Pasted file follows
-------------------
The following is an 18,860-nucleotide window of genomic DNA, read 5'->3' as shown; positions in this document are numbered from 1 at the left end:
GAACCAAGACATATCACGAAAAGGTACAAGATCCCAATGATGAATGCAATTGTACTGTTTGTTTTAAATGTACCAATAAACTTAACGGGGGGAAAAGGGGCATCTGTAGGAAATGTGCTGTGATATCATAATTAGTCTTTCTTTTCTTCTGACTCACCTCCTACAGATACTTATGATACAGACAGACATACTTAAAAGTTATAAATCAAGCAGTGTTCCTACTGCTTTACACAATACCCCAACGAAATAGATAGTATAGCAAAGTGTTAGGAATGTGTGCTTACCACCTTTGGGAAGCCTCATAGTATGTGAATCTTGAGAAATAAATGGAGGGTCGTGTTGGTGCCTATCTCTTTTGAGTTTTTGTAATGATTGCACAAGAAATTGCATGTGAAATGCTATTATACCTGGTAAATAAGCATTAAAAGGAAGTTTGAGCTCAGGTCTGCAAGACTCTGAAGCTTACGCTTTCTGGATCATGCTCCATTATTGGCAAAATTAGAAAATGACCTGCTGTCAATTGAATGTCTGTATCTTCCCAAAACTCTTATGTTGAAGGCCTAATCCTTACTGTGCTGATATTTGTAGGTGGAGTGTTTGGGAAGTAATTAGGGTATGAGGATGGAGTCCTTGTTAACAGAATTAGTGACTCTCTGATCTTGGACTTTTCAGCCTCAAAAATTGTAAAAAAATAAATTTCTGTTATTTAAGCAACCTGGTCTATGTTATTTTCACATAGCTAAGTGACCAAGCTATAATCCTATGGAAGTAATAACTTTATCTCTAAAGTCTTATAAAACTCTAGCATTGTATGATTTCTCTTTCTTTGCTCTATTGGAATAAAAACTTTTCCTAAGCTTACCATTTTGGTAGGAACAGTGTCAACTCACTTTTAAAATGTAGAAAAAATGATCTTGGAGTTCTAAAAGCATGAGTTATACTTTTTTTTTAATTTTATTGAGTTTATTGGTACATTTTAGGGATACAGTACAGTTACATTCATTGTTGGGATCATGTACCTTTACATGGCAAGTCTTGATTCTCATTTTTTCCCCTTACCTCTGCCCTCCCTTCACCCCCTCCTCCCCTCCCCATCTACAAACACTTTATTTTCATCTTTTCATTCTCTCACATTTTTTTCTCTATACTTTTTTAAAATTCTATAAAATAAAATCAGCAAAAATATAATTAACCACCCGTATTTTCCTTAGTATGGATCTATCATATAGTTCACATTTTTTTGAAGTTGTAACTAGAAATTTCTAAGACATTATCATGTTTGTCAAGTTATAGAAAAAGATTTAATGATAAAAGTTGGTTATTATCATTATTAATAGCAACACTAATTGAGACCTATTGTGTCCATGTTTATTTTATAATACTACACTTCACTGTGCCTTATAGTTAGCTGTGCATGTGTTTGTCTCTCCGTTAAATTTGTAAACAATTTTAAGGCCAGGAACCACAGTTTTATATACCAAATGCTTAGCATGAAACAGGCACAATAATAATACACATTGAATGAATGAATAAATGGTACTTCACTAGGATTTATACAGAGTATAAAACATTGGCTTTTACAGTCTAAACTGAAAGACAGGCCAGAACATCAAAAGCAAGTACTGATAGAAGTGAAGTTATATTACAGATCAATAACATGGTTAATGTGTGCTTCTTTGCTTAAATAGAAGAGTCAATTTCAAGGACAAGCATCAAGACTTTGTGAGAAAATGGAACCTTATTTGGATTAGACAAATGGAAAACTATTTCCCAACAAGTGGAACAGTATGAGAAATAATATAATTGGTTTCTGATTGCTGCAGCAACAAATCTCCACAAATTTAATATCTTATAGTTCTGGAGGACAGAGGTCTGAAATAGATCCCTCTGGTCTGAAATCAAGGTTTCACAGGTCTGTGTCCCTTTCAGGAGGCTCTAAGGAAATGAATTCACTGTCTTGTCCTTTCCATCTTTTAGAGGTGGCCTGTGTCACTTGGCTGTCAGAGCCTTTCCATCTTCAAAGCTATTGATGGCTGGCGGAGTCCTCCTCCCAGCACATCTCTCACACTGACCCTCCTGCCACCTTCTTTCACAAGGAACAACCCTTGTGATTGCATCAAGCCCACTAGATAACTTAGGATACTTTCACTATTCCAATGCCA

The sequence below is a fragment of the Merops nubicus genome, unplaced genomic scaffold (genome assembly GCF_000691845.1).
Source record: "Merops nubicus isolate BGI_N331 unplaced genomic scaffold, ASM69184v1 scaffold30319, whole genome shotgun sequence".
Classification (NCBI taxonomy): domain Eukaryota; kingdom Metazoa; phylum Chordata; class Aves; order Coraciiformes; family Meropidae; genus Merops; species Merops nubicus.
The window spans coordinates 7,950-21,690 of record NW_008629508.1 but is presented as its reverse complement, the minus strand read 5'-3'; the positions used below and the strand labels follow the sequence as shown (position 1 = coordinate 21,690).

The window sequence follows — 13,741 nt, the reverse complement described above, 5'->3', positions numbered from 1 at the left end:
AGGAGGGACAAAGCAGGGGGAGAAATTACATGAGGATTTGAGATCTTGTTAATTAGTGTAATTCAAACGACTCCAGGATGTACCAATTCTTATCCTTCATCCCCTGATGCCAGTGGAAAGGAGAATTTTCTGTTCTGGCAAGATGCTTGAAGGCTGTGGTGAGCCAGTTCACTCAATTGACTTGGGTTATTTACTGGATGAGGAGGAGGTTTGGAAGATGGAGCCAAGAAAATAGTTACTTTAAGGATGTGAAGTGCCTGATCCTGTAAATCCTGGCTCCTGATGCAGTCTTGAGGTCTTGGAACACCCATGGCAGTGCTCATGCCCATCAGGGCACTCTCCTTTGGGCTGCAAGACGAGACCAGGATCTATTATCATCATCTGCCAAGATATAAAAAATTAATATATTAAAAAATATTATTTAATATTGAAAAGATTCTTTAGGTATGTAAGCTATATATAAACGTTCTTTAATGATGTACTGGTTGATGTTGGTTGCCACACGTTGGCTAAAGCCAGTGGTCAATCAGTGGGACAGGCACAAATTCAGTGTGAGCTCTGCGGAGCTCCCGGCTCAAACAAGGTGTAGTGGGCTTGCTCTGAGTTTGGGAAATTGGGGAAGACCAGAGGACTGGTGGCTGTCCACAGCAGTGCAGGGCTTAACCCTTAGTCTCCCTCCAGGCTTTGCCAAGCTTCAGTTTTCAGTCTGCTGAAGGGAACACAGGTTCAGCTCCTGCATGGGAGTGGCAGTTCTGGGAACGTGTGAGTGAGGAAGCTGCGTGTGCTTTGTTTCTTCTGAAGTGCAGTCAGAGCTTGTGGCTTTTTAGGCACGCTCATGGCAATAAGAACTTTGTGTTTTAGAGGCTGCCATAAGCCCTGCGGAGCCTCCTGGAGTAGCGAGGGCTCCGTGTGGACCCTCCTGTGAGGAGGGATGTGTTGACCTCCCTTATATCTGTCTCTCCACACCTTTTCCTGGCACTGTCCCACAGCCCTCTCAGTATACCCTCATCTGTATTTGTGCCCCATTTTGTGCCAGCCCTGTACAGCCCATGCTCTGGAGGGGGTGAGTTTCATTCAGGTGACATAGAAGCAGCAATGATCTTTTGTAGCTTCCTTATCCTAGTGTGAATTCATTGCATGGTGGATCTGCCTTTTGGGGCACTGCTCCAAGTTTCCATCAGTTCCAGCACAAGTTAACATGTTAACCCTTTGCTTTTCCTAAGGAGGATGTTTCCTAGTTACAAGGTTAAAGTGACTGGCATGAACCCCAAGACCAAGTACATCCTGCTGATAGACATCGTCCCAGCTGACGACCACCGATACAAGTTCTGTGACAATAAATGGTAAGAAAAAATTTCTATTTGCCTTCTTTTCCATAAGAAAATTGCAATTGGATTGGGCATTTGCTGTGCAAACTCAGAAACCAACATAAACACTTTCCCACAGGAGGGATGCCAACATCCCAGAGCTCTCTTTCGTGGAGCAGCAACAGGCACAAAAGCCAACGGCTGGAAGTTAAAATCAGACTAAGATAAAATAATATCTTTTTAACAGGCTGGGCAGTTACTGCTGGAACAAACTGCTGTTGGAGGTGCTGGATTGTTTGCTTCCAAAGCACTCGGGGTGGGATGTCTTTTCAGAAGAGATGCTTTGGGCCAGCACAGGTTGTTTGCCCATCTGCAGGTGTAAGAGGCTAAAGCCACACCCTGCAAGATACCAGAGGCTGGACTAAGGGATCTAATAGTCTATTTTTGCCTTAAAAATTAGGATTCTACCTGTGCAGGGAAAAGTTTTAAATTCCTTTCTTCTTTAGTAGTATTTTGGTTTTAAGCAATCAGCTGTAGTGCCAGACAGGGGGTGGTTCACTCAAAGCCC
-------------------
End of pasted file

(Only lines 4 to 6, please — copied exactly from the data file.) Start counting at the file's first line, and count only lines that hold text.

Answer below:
Source record: "Merops nubicus isolate BGI_N331 unplaced genomic scaffold, ASM69184v1 scaffold30319, whole genome shotgun sequence".
Classification (NCBI taxonomy): domain Eukaryota; kingdom Metazoa; phylum Chordata; class Aves; order Coraciiformes; family Meropidae; genus Merops; species Merops nubicus.
The window spans coordinates 7,950-21,690 of record NW_008629508.1 but is presented as its reverse complement, the minus strand read 5'-3'; the positions used below and the strand labels follow the sequence as shown (position 1 = coordinate 21,690).